PA Wants Drillers to Use Acid Mine Water in Fracking – Will They?

Pennsylvania has a big problem with water seeping from abandoned coal mines—the water mixes with minerals from the mine and is highly acidic. Some 300 million gallons of it flow—every day—into Pennsylvania’s waterways, killing off fish and plant life in 4,000 miles of rivers and streams. The PA Dept. of Environmental Protection (DEP) recently launched a plan to encourage shale drillers in the state to use “mine influenced water” (MIW) for drilling and fracking operations. It kills two birds with one stone: it helps to get rid of MIW and it gives drillers a steady source of water for fracking (see PA DEP Finalizes Procedure for Using Acid Mine Water in Fracking).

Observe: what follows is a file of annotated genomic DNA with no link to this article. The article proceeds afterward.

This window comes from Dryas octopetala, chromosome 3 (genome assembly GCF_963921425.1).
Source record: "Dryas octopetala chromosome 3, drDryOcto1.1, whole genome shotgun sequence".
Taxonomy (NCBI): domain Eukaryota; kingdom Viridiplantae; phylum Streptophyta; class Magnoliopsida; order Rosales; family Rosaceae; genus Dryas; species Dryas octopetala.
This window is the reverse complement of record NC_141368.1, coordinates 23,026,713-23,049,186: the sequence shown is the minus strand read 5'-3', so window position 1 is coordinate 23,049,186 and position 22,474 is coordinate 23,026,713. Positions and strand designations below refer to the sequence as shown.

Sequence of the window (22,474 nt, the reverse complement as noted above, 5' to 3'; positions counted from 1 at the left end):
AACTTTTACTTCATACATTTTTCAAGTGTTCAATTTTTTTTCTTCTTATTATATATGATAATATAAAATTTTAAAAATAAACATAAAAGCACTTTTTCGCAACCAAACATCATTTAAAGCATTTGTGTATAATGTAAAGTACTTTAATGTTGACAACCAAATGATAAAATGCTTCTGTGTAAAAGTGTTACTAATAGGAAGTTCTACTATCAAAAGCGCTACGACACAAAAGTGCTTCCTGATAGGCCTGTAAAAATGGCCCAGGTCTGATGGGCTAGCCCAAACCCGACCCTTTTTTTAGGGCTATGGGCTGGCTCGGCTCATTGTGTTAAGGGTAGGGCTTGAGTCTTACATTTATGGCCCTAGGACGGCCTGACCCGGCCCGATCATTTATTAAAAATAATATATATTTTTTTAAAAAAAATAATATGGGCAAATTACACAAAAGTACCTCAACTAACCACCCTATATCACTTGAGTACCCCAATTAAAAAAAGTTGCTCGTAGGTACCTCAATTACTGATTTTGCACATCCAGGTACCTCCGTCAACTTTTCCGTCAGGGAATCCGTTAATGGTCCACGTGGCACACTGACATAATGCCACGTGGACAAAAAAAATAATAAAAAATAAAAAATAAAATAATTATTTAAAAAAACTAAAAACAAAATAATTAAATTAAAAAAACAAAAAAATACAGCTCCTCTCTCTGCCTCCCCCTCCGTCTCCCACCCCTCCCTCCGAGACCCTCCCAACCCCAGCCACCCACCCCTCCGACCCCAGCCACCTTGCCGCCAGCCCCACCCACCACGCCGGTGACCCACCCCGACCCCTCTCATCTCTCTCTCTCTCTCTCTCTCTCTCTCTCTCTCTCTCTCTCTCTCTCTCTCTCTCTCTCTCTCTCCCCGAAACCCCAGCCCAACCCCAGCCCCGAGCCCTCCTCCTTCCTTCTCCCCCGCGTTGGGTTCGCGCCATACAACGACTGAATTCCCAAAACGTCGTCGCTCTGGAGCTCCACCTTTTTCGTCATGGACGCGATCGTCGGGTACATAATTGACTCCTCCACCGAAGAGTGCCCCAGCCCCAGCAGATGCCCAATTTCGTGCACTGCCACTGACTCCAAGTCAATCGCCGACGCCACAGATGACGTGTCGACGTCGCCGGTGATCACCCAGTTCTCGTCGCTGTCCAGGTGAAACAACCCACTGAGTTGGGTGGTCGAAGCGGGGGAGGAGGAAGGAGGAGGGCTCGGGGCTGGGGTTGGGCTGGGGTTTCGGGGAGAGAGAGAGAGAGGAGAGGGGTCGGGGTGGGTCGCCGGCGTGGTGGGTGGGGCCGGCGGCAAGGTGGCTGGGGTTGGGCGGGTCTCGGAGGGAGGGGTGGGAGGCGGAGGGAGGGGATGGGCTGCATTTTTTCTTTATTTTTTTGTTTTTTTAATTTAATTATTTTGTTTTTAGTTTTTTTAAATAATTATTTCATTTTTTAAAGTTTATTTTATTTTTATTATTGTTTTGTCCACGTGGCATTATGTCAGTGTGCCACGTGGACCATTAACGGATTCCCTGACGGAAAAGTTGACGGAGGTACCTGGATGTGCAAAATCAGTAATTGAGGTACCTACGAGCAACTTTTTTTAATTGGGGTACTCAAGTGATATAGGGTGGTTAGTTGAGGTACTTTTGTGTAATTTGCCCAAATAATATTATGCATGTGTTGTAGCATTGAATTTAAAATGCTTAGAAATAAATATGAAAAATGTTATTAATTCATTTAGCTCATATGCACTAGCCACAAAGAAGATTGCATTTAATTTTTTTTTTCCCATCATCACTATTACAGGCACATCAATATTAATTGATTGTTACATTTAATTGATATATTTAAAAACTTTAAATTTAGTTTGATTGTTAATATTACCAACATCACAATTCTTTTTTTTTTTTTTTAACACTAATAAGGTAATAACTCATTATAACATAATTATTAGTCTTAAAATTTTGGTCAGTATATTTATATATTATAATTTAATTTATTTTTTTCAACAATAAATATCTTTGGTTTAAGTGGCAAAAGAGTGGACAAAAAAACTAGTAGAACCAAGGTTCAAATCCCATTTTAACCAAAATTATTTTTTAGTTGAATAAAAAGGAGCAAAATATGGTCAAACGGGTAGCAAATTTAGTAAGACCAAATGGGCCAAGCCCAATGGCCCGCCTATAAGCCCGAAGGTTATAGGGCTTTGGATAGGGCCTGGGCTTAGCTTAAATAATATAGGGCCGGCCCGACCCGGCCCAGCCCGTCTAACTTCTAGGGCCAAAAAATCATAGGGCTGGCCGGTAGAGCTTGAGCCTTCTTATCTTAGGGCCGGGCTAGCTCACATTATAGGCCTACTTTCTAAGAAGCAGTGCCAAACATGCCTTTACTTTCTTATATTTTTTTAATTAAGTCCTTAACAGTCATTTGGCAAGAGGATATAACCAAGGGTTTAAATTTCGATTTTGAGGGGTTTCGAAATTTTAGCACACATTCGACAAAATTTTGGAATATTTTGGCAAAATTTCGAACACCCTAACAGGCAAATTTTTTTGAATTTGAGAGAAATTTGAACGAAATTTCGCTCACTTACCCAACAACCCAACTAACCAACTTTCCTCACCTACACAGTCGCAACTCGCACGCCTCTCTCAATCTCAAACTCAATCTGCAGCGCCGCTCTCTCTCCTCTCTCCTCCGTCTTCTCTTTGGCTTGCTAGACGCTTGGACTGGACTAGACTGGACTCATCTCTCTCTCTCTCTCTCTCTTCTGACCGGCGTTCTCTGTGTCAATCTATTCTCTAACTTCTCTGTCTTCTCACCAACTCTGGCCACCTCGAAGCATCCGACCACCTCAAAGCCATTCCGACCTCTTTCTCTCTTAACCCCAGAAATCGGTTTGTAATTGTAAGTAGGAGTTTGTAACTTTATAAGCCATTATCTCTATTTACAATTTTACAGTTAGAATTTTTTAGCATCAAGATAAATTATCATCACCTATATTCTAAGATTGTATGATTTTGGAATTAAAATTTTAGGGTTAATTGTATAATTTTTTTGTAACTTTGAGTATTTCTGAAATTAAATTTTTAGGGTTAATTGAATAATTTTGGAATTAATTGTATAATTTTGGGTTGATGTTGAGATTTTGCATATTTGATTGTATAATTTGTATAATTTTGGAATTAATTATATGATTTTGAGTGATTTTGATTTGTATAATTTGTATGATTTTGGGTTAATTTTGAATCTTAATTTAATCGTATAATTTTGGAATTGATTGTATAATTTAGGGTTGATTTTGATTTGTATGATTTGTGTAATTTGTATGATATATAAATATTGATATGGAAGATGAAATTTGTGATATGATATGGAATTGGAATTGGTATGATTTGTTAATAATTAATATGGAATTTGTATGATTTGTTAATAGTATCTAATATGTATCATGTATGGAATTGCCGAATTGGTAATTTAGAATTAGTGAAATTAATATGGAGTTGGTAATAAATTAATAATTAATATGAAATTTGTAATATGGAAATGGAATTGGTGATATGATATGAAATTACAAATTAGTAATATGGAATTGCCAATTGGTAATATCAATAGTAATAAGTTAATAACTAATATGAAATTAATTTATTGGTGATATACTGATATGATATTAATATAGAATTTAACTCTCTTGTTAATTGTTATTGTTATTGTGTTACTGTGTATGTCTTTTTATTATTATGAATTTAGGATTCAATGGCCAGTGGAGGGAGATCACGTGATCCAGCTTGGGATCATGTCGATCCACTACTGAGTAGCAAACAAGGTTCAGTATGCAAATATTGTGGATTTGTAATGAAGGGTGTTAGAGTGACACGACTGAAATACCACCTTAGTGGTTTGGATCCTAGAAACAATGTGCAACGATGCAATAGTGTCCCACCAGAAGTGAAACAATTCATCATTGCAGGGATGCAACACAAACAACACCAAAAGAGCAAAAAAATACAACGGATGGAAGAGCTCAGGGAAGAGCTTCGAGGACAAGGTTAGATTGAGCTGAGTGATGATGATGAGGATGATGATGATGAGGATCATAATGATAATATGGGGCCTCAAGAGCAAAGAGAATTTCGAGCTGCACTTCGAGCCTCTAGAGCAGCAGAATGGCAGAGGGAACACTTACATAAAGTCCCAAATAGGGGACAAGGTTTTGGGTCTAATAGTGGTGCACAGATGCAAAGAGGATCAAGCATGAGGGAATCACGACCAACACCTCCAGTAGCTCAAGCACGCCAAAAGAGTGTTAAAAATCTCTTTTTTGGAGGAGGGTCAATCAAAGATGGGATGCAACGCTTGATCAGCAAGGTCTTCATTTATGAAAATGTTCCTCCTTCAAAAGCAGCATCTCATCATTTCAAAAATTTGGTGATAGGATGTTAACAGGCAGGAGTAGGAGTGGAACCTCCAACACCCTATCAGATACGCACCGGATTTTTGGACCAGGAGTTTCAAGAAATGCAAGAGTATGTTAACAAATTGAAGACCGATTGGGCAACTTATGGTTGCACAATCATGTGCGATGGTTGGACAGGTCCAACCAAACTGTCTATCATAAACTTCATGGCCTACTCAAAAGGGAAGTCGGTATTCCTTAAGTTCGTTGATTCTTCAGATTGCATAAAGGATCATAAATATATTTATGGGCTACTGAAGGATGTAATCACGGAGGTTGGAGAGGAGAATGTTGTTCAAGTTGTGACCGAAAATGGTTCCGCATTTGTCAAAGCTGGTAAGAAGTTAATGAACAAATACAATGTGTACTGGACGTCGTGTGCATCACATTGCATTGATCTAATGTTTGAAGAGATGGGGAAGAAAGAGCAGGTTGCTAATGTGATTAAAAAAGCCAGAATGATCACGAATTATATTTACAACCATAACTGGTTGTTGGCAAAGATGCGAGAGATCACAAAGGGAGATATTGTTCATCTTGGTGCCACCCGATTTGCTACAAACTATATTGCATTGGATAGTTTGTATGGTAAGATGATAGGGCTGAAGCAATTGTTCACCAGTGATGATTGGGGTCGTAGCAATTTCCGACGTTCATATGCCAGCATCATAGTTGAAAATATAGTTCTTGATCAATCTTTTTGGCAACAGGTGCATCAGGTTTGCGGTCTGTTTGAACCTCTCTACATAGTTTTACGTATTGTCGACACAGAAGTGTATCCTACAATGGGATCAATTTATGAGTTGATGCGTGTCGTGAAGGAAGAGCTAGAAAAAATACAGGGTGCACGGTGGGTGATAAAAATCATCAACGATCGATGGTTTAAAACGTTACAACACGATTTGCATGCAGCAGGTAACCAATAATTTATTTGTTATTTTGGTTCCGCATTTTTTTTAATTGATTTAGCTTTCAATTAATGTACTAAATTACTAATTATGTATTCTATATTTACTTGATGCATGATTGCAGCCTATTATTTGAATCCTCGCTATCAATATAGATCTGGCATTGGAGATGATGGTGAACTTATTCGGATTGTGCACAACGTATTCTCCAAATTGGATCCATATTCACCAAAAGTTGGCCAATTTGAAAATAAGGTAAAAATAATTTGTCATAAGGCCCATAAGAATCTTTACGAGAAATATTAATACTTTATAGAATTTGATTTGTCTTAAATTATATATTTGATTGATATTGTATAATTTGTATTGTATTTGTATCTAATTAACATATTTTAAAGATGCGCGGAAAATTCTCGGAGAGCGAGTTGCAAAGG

Just one problem: Drillers are scared to death of “if you touch it, you own it for evermore.” That is, drillers are rightly concerned about liability in this day and age of litigate everything. Who wants to get sued for doing the right thing? What can PA do to reassure drillers to give MIW a shot?

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